That panel should have never been recommended to you. Unfortunately generator salesmen recommend that type ...
Wow, the price of that transfer switch, and it doesn't even switch neutral. That's typical Reliance, mid-tier yet high price because they know it's for a generator.
Oh, hold on. You haven't solved the neutral problem. You need to either switch neutral, isolate neutral and ground on the generator (you can't have two neutral-ground bonds in the system), ...
Here's the better way to do a "transfer switch"
A lot of transfer switch products are designed to "bolt on" to your existing panels. They are expensive, add a lot of spaghetti or both. No thanks.
I prefer reliable Tier 1 service equipment suppliers, the kind big companies like Google or Ford use when their power matters. Here we use Siemens.
If you're ...
The floating neutral is good news, but you don't need a ground rod for this
The fact that your generator has a floating neutral is actually quite fortunate for you, as breaker-interlock-based transfer setups are largely incompatible with generators that have bonded neutrals (the more common case). However, since you're plugging your generator into your ...
Ground wires between boxes can be solid or stranded. Most likely in wires this big, they will be stranded.
Grounds must be colored bare, green, or green/yellow. Those three "colors" are reserved for ground.
That is the right way to do it! A transfer switch to an ordinary subpanel. Remember to separate neutral and ground at all points.
You would use a 100A breaker. The 100A is at 240V, so you could put 80A of 240V heaters onto that breaker/sub. (because you must derate heater loads by 20%).
At 120V it is good for both legs. That is, with 120V loads, you ...
You're just as well off trenching in a conduit
The rub with what you're describing is that you'd have to switch both ends of the feeder cable to make it work, with all the logic based on the presence of utility power at the main house end. As a result of the extra control wiring that would likely be needed to control the shed-end switching, you are just as ...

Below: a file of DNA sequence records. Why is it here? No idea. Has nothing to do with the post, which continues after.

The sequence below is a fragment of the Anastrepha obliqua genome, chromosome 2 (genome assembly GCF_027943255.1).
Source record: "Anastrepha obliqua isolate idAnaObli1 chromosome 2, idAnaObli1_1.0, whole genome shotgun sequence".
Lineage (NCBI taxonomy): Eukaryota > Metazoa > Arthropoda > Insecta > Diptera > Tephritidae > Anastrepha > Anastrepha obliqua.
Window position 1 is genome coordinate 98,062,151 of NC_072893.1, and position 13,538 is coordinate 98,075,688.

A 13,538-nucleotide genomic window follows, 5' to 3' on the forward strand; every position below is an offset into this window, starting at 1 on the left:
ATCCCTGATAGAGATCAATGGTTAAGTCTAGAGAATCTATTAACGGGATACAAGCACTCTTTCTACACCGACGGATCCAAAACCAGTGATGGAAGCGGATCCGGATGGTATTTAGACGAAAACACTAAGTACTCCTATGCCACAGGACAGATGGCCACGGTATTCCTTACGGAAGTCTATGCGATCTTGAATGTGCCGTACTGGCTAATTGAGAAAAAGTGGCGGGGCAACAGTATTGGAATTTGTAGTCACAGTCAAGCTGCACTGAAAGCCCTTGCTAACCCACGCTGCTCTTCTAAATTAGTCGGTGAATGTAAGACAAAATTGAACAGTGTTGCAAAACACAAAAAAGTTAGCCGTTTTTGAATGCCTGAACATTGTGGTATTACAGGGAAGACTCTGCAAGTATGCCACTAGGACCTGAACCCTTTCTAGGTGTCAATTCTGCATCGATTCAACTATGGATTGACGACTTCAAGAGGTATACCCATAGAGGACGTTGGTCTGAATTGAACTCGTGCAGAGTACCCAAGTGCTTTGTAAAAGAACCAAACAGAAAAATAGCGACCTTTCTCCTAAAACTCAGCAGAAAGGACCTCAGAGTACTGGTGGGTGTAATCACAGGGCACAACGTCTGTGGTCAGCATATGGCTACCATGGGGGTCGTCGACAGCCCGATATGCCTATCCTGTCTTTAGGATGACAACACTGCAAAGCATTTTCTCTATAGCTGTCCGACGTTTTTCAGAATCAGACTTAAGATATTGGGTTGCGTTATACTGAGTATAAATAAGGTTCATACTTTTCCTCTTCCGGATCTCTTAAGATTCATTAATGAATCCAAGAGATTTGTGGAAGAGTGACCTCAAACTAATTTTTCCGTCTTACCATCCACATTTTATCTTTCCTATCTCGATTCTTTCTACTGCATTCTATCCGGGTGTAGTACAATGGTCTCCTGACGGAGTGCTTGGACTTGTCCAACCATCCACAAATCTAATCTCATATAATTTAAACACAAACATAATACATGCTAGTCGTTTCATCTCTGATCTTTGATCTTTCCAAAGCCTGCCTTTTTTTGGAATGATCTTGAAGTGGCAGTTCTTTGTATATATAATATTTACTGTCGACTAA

You have the wrong tool for the job here
The fact you have standby circuits split across the two panels means you can't use the transfer switch you have, or really any "select circuit" type of transfer switch for that matter. In fact, installing your current transfer switch would lead to a Code violation, in particular of the rules in 300.3(B) and 310.10(H)...
1000A is the breaking capacity of the circuit breakers, 30A is the carrying capacity of the wiring.
So, you must not have more than 30A of active loads on or connect a generator of more than 1000A
What generator is appropriate? more than 30A (7.5KVA, 12HP etc) would be a waste unless you have other loads to also connect to it
TLDR: Any Honda generator will be safe, but if the gen is larger than about 7200W it will need a 30A breaker on the supply socket. You will probably want all of 7000W based on the loads you named so far, but what loads you serve with this is up to you. Clever choices could reduce generator need.
The switch's labeling says 30A capacity. That looks like a ...
As isherwood says, "No". On a circuit that traditionally drives one single appliance, it violates Code to rely on citizens to use a procedure to avoid overloading it.** Overload protection is by no means perfect, and you can't rely on the 30A circuit breaker to enforce "don't use simultaneously".
You could do it with a latching relay. I would wire the ...
Well, from the tests you ran (see comments above), your setup is correct.
The Kill A Watt EZ should show a reasonable reading, BUT it appears that that kind of device requires balanced current.
So, because the furnace neutral current is not flowing through the Kill A Watt, it does not compute a valid power based on the current and voltage it does see. (Note ...
I believe the correct type of NEMA power plug and socket will do everything you want. The well gets a plug (and optionally a switch), and the generators and panel service provide a socket. You have to plug them manually of course, but the system is effective, inexpensive and most important, easy to understand.
What about something simple, e.g. sticking a voltage controlled DPDT relay onto your hot water heater element and auto-shunting it between solar power and grid power?
Your water may be a little cool in the morning, but this would take a significant base load off your system, without requiring massive renovations or getting your utility involved.
Sounds like a totally custom system that you will have to design and implement yourself.
If I lived in AZ I might be tempted to install a solar water heater tied to the existing water heaters to start with. Keeps you from having to backfeed the grid and get crossways with your utility.
Another thought is to add solar panels tied through MPPT's to secondary ...
Not sure about the wind issue. However, checking connections at box for corrosion and having power company check voltage are good places to start.
Something similar happened to me. Very odd to have partial outage in house and no breakers tripped. Called power company to check voltage. In the meantime, I decided to shut off power at meter, yank breaker ...